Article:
You can add a bit more scallion or garlic ,but its fine as it is.

You can play with the dunking sauces if you want hot.
You can do sweet,spicy salty dunking fun .
I make about 1 inch meatballs and plop em in the middle of the skin,and fan it shut.
I cut off excess dough ends.
There prob YouTube vis of how to form the dumplings.
Probably under pot stickers .

You can pan fry ,deep fry or boil them in soup .nom nom
edit on 6/6/13 by PtolemyII because: (no reason given)



posted on Jun, 7 2013 @ 06:16 AM
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reply to post by Schmidt1989
 


That dough recipe is similar to mine..

Flour, olive, water, salt & pepper. Mix together and roll out. That is it...! The tomato sauce is easy to make. Chopped tomatoes, salt & pepper, mixed herbs, oregano, chopped garlic. Then add whatever you want then cover with cheeeese..!

Mmm I am hungry now...



posted on Jun, 7 2013 @ 07:03 PM
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Originally posted by DontTreadOnMe
reply to post by PtolemyII
 


How easy are the pork dumplings???
I like Asian, but not spicy.....


Here is a video of how to fold dumplings. I use the last one she shows here ,which she says is her favorite .
I want some now .

www.youtube.com...



posted on Jun, 10 2013 @ 06:36 AM
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Originally posted by Lysergic
Looks amazing!

Ever think about putting a hot dog in the crust?


a hot dog in pizza! that is different idea, would try it.



posted on Jun, 10 2013 @ 06:54 PM
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Originally posted by sachieauckland

Originally posted by Lysergic
Looks amazing!

Ever think about putting a hot dog in the crust?


a hot dog in pizza! that is different idea, would try it.


See the pizzas in this link . The Japanese had a Pizza Hut crust with little piggies in pizza crust on one side .The other side was mozzarella in crust ,and I think one more .
The other pizzas here are just as outrageous .
Scroll all the way down so you don't miss any . I think one is corn dog pizza crust .

www.businessinsider.com...



posted on Jul, 6 2013 @ 10:05 PM
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I'm going to try that recipe for pizza crust. A good crust sets overnight like a good bread is supposed to be. Here in America we rush things and add extra yeast instead of letting the yeast convert and process the dough. Many necessary chemicals are produced by yeast and the flours need to be partly digested by the yeast for us to experience the best taste and healthiness of the breads. This western diet sucks, it is making us sick because we live in a rat race instead of slowly flowing along with our lives.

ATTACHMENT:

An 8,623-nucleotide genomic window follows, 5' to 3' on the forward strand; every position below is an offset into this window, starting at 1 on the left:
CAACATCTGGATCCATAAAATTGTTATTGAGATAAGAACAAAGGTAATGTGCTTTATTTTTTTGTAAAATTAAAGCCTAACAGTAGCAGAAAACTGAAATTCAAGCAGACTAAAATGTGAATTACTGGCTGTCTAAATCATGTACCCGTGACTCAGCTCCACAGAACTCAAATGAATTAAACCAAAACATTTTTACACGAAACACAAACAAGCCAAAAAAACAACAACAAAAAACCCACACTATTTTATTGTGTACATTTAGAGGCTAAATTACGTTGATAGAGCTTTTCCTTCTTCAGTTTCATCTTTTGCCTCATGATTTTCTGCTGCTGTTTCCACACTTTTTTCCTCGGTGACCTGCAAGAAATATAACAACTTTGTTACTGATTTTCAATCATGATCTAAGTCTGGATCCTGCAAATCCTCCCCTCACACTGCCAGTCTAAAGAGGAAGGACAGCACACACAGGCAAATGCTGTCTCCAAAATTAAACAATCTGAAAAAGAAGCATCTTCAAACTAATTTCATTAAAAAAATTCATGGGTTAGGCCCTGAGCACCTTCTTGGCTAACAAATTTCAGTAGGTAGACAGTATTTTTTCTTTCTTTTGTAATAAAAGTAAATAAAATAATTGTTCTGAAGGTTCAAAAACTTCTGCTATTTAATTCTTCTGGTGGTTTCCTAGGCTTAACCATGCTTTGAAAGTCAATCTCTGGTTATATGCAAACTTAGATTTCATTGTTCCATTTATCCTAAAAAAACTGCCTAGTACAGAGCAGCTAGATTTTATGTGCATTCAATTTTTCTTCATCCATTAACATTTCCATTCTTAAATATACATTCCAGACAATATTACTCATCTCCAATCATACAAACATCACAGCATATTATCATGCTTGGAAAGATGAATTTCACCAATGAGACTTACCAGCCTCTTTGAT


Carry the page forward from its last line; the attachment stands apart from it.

posted on Jul, 7 2013 @ 08:08 AM
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reply to post by rickymouse
 


Make sure you use bread flour....as it says the dough needs the extra [I think] protein in the bread flour.
For me the hardest part was figuring out how much oil to put in the skillet....we settled on about .5 tablespoon...any more and it seemed the flour was absorbing too much of it.....



posted on Jul, 7 2013 @ 09:58 AM
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reply to post by DontTreadOnMe
 


I like the part about crisping it on the burner
We have about six or more cast iron pans and also some porcelain coated cast iron pans.

A big part of my research is on changes we have made in cooking practices that negatively effect our health. Why does bread taste so much better if it rises for many hours. It is because we have evolved utilizing cooking practices over thousands of years. The chemicals created by yeast that attract us and keep us healthy and full of energy is all that food sciences have concentrated on in the western world diet. It is what the yeast are eating that is important also, what they converted is now different. We need to look at the big picture and maybe we will have less health problems. Rushing things in the way we do things means that we are skipping things. If the glutamates are not bound to the proteins of the bread, than they are free, the chemistry they add to make us attracted to the bread is too fast acting and causes highs and lows in our moods. Then we need antidepressants to adjust the glutamate levels.

Breads that are slowly risen using the old reliable yeasts are better tasting. Adding brewers yeast to add the B vitamins is a big coverup of what should be done to prepare the flours for consumption. Yeast can form the B vitamins while converting the flour if it is let rise for a proper amount of time. Not many of us have evolved to properly neutralize the aflotoxins that some kinds of rapid yeasts create, it will take many generations. I prefer the taste created by the red star yeast myself.